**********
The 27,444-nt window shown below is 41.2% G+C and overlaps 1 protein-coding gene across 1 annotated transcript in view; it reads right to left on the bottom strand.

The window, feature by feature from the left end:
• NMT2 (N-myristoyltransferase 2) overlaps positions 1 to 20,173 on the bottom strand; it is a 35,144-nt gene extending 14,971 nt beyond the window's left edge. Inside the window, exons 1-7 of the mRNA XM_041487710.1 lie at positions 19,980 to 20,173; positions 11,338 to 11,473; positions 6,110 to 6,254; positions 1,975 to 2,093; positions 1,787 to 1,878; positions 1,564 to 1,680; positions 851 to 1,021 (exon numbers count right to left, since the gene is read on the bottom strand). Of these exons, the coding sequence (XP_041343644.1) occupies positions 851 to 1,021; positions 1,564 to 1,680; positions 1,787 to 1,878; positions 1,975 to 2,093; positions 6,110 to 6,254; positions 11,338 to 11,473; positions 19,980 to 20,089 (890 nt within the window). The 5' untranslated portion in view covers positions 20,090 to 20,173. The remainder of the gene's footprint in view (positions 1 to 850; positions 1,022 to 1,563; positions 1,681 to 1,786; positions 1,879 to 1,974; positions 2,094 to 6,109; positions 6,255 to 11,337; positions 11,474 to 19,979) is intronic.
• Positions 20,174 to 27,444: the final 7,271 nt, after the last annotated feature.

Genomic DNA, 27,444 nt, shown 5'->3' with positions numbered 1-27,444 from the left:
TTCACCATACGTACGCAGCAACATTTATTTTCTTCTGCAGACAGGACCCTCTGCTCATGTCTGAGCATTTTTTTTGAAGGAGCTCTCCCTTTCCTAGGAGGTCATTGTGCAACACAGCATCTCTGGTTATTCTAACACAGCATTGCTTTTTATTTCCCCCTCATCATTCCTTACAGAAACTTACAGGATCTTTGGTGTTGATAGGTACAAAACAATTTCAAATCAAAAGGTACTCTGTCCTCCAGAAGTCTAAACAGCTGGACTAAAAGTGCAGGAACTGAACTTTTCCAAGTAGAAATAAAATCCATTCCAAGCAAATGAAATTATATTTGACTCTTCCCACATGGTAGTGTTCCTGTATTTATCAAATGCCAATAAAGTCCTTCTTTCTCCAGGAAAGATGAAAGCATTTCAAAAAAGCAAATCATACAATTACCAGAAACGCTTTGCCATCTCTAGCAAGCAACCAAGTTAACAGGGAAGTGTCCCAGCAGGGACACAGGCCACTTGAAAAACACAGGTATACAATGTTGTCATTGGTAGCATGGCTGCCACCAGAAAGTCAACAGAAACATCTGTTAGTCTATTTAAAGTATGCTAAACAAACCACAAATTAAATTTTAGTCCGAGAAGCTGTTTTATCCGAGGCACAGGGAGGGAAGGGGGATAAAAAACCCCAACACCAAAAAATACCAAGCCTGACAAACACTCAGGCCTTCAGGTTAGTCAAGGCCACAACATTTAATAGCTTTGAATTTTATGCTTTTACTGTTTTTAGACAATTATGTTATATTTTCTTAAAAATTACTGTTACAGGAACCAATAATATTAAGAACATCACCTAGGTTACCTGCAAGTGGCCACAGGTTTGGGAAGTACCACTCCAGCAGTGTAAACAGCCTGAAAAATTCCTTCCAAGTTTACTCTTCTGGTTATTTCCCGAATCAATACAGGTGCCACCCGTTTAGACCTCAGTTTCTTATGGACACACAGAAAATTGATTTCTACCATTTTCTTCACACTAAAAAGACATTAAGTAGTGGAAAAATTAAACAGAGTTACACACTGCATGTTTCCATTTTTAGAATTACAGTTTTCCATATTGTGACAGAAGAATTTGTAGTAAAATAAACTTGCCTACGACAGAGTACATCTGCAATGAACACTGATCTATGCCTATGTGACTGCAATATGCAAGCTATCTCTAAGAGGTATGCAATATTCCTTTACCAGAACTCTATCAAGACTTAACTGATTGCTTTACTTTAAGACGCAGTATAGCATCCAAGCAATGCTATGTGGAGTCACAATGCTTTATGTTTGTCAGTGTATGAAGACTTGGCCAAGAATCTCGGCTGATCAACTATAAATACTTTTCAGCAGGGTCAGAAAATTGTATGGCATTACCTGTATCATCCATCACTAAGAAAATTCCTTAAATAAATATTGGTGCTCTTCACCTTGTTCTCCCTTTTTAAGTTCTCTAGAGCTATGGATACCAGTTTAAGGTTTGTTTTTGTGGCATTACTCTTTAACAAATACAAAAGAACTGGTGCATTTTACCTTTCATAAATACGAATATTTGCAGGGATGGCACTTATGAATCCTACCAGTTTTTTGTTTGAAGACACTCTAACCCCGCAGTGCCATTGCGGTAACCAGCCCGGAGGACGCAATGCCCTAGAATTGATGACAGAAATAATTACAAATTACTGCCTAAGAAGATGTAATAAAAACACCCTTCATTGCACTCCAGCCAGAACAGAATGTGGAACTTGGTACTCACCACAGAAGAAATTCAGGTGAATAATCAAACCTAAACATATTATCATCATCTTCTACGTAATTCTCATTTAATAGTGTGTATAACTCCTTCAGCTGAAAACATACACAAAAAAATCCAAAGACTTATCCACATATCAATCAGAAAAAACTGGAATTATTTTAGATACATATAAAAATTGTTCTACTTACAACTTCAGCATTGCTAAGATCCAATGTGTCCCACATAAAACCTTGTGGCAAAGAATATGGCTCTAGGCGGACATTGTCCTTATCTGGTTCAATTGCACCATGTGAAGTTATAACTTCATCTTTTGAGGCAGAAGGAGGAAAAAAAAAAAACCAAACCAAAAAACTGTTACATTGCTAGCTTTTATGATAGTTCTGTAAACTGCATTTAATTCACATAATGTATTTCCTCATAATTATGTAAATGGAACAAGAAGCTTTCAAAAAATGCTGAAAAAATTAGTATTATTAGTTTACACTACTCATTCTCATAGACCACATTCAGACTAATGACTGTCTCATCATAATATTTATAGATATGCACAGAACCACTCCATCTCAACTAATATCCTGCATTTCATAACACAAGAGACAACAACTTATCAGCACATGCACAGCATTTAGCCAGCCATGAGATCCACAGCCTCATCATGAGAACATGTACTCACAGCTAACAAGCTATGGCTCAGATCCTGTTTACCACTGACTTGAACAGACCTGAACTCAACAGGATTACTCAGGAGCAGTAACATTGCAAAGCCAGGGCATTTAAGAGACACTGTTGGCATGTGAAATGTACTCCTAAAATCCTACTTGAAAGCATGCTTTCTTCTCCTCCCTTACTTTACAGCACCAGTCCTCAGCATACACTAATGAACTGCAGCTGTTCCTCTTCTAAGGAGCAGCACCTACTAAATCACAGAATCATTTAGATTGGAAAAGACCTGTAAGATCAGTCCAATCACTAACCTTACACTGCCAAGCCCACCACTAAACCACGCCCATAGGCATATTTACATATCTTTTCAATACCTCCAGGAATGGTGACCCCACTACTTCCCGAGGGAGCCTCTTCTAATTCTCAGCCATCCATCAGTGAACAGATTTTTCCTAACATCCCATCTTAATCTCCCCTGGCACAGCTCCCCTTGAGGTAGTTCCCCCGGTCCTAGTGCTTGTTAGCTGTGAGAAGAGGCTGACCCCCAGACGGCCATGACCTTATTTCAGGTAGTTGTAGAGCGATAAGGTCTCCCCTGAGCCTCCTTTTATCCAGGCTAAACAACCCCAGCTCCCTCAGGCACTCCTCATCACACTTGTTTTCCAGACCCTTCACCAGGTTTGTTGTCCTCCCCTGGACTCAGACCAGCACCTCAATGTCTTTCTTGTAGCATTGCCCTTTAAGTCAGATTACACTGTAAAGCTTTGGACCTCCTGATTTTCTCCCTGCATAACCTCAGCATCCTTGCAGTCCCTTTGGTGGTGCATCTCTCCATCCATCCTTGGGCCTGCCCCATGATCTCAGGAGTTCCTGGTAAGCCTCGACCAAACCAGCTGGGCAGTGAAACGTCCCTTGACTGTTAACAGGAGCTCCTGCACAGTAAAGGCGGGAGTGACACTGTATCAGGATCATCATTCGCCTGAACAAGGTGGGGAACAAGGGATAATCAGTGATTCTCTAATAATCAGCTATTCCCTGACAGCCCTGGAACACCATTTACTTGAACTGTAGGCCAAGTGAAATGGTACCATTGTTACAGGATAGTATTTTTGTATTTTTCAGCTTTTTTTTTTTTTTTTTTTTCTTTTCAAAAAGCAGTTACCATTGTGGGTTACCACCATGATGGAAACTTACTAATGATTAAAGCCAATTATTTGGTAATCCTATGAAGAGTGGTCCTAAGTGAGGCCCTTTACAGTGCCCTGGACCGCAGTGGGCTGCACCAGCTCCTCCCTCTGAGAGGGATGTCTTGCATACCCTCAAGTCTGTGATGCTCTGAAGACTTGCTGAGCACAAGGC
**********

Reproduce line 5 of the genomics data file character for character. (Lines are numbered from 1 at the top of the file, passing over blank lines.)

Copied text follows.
Genomic DNA, 27,444 nt, shown 5'->3' with positions numbered 1-27,444 from the left: